The purely geometrical azimuthal orthographic projection can be entirely visualized as a physical model. The easiest case, a polar aspect, is presented here for the Northern hemisphere.
Suppose the Earth lying over a plane parallel to the
Equator. Light rays emanating from a point infinitely far away
on the north-south polar axis pierce a semitransparent northern
hemisphere and "paint" its features onto the plane. The southern
hemisphere is considered completely transparent.
Alternatively, imagine an observer infinitely far away on that axis. Parallel light rays emanating from Earth's surface hit an intervening plane perpendicular to the rays, where the image is developed. Since all rays are parallel, i.e., the perspective is "cylindrical", the plane may or may not be tangent to the sphere without affecting the result. Anyway, only one hemisphere can be seen at any time.
Other perspective azimuthal projections can be created just by changing the light source's position. For a practical presentation, a cartographer could conceivably paint coastlines and other geographical features onto a glass globe or bowl and, using either reflected sunlight or a strong flashlight at a convenient distance, literally project the globe shadows on a wall, thus creating a variety of azimuthal projections like the orthographic and stereographic.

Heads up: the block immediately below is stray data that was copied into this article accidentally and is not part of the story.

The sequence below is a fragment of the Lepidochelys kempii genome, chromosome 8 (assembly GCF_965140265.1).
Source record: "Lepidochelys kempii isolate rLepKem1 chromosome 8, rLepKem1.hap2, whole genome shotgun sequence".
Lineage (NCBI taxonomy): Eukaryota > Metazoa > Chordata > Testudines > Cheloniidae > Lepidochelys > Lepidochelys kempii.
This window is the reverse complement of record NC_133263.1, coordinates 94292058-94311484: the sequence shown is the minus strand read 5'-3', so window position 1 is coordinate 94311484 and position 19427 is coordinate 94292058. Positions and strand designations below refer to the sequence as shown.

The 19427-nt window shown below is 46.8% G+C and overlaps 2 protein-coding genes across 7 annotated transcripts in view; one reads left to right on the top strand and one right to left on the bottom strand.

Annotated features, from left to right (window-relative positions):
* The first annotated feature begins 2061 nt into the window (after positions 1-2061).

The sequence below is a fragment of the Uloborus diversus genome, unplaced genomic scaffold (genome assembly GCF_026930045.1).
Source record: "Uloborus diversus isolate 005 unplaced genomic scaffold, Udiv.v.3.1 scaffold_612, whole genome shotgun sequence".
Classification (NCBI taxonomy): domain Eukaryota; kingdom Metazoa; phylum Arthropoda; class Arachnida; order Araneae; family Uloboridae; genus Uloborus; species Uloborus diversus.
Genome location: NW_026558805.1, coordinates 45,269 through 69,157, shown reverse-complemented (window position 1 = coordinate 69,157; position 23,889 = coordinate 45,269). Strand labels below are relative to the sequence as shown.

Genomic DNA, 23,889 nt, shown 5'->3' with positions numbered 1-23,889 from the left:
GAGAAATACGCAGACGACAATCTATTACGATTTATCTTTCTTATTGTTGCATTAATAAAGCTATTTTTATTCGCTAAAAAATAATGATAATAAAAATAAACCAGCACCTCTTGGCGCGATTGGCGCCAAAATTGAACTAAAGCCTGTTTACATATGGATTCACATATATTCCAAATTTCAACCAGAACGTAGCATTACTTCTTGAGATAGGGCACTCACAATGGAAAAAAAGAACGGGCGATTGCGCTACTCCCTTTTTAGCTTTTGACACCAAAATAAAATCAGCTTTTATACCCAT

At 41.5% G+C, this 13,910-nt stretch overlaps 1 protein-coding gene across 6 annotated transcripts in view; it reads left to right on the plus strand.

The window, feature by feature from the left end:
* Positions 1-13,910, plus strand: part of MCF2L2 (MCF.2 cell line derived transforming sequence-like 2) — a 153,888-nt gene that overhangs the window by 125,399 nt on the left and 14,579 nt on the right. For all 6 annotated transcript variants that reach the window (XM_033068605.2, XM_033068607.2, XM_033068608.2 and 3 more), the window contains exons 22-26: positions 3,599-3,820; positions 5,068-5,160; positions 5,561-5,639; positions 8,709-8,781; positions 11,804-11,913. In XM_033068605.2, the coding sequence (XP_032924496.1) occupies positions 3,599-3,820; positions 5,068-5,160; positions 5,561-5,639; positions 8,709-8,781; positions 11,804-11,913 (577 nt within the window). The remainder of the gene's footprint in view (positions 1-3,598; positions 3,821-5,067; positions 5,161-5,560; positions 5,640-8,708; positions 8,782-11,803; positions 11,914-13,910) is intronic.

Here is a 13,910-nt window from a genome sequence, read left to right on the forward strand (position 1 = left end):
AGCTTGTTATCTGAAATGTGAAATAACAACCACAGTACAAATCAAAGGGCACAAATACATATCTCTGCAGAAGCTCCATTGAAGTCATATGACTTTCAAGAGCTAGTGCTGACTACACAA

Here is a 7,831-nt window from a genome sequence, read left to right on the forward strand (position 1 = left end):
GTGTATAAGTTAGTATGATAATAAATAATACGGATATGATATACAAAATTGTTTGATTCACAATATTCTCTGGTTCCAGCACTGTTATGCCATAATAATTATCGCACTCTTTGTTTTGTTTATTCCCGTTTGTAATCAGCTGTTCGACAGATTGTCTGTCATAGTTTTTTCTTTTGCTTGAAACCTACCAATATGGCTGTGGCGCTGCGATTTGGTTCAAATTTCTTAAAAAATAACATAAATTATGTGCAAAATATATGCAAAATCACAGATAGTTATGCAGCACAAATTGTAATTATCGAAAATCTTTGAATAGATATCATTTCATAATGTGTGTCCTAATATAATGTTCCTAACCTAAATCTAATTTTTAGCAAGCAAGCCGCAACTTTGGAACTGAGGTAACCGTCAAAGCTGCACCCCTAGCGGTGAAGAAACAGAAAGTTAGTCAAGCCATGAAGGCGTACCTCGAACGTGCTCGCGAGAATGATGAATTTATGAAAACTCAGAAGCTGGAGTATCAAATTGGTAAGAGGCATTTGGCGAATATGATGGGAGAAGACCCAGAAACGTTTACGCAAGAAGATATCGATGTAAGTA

Geometrically, the azimuthal orthographic projection can be imagined as converting polar coordinates to a point in 3-D cartesian space, then flattening it, i.e., ignoring one coordinate. The forward equations for a point are easily derived in polar coordinates:
Only points with (for the north polar case) or
(south polar) are visible.
Converting to Cartesian coordinates,
The conversion of the forward equations to inverse mapping is straightforward.
A more general aspect, either equatorial or oblique, can be obtained by first rotating Earth coordinates in 3D space, then applying the polar equations. Before digital computers became generally available, cartographers drafted general orthographic maps by first plotting the graticule of a polar map, then using it to place the parallels on an equatorial aspect; finally, both are used to create the oblique version by locating key graticule intersections marked with sets of parallel lines.